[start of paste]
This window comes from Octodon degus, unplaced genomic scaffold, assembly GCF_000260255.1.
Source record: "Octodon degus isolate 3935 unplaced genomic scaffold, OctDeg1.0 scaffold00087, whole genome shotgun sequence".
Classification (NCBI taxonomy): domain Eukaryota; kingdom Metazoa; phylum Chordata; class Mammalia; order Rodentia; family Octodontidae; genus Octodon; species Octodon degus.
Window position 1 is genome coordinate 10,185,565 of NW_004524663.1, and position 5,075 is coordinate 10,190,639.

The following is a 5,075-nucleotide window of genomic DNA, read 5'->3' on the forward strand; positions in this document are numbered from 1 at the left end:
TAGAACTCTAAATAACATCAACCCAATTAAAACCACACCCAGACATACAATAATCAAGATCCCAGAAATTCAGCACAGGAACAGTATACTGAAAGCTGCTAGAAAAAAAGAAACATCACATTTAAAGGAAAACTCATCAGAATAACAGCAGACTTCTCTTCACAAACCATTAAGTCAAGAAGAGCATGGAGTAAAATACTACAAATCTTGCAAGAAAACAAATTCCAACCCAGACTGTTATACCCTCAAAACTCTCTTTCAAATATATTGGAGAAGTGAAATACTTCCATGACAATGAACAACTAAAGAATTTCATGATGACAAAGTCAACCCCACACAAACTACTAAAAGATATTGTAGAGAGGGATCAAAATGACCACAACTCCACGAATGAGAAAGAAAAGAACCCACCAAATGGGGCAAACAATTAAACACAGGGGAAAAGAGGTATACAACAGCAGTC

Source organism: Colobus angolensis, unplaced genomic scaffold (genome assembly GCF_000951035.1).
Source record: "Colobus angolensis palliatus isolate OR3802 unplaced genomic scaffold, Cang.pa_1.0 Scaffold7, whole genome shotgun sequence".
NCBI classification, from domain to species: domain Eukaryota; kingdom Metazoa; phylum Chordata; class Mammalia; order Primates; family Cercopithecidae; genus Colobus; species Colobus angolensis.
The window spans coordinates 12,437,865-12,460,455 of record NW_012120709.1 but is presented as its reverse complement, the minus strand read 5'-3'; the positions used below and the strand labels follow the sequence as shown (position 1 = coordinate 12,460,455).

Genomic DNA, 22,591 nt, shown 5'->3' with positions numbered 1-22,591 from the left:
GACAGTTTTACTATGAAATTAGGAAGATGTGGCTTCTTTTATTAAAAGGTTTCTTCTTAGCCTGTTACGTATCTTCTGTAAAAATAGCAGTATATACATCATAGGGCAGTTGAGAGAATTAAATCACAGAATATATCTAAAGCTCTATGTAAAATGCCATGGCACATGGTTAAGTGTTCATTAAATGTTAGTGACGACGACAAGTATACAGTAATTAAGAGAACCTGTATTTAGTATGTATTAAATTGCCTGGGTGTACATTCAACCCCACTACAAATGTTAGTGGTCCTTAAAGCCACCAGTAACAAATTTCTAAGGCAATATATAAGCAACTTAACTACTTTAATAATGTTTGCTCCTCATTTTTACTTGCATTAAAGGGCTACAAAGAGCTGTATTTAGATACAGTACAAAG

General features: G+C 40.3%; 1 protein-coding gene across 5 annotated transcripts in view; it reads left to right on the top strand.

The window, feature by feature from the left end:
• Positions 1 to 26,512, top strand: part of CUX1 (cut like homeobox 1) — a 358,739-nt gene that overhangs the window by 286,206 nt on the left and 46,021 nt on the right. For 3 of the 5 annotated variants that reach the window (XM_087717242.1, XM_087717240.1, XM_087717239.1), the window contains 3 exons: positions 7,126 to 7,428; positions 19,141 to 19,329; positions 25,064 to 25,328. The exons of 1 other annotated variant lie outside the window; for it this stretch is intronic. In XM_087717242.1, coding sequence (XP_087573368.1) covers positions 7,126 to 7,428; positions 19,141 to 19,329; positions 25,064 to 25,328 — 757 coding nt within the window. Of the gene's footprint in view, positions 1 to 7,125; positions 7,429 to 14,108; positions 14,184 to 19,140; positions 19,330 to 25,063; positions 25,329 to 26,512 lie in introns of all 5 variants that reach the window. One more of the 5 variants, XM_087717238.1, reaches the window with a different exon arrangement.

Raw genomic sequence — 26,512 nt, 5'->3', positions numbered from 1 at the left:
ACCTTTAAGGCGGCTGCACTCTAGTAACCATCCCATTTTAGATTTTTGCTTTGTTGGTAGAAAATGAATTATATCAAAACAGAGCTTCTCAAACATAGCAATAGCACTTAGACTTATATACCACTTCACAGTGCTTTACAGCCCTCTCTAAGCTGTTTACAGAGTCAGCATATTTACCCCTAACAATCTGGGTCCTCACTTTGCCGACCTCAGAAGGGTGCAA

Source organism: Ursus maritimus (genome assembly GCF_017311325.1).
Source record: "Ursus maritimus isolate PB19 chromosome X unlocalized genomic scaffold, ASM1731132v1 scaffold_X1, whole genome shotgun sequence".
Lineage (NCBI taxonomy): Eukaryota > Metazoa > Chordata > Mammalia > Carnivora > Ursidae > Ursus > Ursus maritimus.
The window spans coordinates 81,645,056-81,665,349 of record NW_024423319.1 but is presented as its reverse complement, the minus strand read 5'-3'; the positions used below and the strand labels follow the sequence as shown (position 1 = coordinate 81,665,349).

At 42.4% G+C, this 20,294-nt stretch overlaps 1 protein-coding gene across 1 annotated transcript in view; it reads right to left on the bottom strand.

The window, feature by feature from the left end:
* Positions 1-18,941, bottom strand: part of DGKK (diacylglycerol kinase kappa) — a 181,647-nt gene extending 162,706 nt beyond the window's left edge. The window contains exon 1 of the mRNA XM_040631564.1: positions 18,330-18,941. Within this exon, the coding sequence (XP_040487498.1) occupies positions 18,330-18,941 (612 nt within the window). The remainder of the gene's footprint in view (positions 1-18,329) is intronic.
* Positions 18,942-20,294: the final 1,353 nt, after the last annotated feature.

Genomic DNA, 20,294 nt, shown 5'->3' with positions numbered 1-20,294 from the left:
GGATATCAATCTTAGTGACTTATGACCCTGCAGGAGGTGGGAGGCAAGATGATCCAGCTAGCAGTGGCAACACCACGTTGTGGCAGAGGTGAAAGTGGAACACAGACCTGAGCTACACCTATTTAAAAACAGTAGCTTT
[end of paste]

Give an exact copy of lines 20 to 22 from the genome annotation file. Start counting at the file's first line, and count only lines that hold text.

Lineage (NCBI taxonomy): Eukaryota > Metazoa > Chordata > Mammalia > Carnivora > Ursidae > Ursus > Ursus maritimus.
The window spans coordinates 81,645,056-81,665,349 of record NW_024423319.1 but is presented as its reverse complement, the minus strand read 5'-3'; the positions used below and the strand labels follow the sequence as shown (position 1 = coordinate 81,665,349).

At 42.4% G+C, this 20,294-nt stretch overlaps 1 protein-coding gene across 1 annotated transcript in view; it reads right to left on the bottom strand.